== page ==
UPDATED: IATSE members have ratified a new three-year film and TV contract in one of the most hotly debated and contentious votes in the union’s 125-year history.
The contract was ratified by a vote of 308-73 in an electoral college-style system that allots so many votes to each local based on the size of their memberships. All 73 “No” votes were cast by the Editors Guild, the IA’s second-largest local, which has been critical of the deal for months. IATSE’s other 12 West Coast studio locals all voted to ratify the pact including its largest local, the Cinematographers Guild, which voted to approve the contract by a margin of 71% to 29%.
IATSE said 2,473 of 6,925 Local 600 members who were eligible to vote cast ballots, which marked a return of approximately 36% an increase of last year’s ratification cycle where 28.6% of eligible members returned their ballots.
“This contract is a vital step forward in the continued financial health of our retirement benefits and maintains our robust health benefits, with no increased costs to members” said IATSE International President Matthew D. Loeb. “I would like to thank the members of the bargaining committee, who put in hundreds of hours of hard work over the last year to get this done. Your dedication to our members’ well-being improves working conditions for everyone working in our industry.”
In an email to her members, Editors Guild Executive Director Cathy Repola said that an “unprecedented” 71% of her members cast ballots, and that 89% voted against the contract. “We were the only IATSE local that voted against ratification,” she wrote. “We should all be grateful to our (local’s) president, Alan Heim, and our officers and board of directors for their willingness to stand firm on the right side of this issue. They took a bold stance and never wavered in their resolve.”
She also thanked the “literally thousands of you who expressed your support and gratitude for the stance we took. I also want to thank the many of you who contacted me out of personal concern to make sure I was holding up under the pressure of personal attacks and accusations. I never, even for a second, questioned the decision to stand against ratification.” (Read her full letter to members here.)
The pact, which covers some 43,000 of the union’s Hollywood members, was strongly supported by IATSE president Matt Loeb and by the leaders of 12 West Coast studio locals, but was unanimously opposed by leaders of the Editors Guild, including Cathy Repola, its national executive director, who led the opposition.
Loeb called the agreement with management’s AMPTP “a huge victory for the skilled professionals who bring motion pictures to life,” saying it will generate $750 million in new wages, pump $153 million into the union’s health plan, bolster the union’s pension plan by creating a new revenue stream from new media, shorten the industry’s abusively long workdays, and enhance safety.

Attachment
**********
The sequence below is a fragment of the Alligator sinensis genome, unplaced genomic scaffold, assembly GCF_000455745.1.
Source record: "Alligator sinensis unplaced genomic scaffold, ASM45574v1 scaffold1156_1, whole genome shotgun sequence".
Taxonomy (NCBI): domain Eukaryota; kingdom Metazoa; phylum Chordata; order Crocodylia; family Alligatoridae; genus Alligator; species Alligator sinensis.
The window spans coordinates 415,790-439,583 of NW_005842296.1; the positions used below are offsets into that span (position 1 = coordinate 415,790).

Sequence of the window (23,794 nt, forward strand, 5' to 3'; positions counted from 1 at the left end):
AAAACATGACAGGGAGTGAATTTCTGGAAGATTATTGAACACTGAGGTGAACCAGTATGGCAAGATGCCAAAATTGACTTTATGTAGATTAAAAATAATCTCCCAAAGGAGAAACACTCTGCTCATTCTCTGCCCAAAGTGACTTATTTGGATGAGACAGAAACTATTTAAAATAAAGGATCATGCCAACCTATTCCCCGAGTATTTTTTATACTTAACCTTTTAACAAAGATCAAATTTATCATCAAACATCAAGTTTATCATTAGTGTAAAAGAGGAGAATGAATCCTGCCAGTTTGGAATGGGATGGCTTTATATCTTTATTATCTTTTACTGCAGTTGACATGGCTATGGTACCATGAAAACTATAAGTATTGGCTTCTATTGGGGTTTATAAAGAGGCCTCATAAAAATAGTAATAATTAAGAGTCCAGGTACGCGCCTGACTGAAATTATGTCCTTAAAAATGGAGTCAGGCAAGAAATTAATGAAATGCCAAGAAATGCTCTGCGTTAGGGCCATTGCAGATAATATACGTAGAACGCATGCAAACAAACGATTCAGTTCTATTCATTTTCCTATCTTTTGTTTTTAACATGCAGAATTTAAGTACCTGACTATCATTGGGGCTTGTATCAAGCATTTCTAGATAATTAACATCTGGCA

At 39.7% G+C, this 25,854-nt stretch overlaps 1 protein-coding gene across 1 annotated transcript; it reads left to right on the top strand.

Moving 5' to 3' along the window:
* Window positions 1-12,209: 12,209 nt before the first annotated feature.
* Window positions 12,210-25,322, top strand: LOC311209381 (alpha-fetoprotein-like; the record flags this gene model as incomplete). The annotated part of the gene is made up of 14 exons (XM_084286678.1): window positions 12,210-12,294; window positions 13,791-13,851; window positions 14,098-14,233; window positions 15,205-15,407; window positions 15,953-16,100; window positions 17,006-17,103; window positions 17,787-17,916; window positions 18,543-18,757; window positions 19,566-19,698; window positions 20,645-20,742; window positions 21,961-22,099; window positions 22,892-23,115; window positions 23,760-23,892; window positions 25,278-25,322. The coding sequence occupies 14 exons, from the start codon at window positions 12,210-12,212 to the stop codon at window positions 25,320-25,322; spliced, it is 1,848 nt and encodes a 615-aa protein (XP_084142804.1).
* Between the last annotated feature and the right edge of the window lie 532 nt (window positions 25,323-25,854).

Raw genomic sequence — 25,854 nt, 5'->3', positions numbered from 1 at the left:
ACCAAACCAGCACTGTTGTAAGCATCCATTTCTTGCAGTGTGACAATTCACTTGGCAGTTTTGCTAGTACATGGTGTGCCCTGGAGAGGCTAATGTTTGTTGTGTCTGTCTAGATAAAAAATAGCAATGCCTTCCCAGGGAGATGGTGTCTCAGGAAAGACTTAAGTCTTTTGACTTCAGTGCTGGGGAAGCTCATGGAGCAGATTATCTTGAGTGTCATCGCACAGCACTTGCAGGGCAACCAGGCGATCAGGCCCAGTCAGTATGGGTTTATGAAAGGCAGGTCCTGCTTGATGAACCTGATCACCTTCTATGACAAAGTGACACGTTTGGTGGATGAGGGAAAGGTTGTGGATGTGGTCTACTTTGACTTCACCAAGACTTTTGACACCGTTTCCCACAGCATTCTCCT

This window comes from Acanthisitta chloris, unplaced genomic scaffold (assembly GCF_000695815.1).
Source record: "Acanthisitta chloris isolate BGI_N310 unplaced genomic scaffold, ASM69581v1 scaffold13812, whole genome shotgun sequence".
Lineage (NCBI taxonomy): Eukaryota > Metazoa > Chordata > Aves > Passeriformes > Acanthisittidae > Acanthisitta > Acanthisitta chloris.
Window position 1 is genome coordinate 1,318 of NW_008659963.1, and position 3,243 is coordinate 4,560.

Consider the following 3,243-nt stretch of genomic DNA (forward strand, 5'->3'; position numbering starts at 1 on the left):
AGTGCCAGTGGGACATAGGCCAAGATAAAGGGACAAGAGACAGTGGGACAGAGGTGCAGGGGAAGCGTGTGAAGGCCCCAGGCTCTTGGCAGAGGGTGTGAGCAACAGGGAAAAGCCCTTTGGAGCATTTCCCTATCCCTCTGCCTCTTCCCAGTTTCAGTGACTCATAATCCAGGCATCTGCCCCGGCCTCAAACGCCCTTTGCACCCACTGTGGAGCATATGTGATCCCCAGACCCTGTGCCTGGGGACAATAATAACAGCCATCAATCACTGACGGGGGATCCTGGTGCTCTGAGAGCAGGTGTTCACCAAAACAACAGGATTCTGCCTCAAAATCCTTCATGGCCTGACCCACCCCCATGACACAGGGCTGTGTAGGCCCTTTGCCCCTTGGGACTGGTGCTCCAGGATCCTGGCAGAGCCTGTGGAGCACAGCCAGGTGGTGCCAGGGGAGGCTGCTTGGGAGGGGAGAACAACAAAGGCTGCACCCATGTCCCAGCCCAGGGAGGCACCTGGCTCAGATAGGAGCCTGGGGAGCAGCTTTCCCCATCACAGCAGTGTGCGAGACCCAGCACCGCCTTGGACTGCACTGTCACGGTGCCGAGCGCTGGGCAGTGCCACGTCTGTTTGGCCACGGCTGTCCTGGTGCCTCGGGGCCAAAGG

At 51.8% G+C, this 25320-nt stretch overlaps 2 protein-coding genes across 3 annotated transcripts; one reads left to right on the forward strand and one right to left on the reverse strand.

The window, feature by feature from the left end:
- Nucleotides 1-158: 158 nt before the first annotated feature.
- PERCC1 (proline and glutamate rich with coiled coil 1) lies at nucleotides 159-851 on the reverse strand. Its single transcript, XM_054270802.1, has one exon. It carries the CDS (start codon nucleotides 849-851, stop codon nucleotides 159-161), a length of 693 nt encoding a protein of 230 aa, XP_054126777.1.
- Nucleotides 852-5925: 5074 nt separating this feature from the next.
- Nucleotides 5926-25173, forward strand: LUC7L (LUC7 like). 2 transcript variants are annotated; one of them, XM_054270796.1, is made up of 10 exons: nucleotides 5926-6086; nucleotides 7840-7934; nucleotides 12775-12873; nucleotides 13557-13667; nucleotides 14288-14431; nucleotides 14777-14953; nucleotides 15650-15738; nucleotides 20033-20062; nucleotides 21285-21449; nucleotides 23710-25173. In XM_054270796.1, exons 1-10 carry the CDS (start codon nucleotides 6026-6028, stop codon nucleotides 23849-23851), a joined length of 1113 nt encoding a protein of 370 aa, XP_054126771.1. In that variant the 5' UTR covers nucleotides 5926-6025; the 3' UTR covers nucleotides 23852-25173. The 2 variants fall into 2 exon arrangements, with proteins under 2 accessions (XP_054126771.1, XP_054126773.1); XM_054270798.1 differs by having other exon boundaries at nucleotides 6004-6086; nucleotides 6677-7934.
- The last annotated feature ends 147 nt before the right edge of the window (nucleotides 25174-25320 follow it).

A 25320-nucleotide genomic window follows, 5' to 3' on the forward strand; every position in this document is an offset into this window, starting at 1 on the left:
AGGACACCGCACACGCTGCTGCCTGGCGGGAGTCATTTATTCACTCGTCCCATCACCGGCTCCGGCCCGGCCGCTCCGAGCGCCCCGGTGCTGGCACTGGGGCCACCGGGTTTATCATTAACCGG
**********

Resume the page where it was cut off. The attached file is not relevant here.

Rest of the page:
The AMPTP said in a statement that it “applauds the leadership of IATSE president Matt Loeb and the business representatives of the IATSE West Coast Studio Local Unions in obtaining ratification of a new three-year Hollywood Basic Agreement. We look forward to continuing our long-time working partnership with the IATSE and its local unions to address the evolving needs of both management and labor as significant transitions and new developments occur in the industry during the term of the new agreement.”
Reel Equity, a group founded by members of Script Supervisors Local 871 that seeks pay equity for IATSE’s majority female crafts, accused an unnamed AMPTP negotiator of having made an “insulting suggestion during negotiations that we should not let our self-worth be tied to our wages and should instead be grateful for the benefits we do have.”
The statement also accused the studios of turning a deaf ear to their demands for pay equity. ““As another contract passes, there has been no effort by the studios to address serious pay equity issues for majority and historically female crafts. In negotiations, Local 871 proposed a Joint Labor Management Committee which would review issues of pay equity and then make recommendations for changes in pay practices to correct the issue in a reasonable timeframe. The industry showed no willingness to engage with us in this discussion.”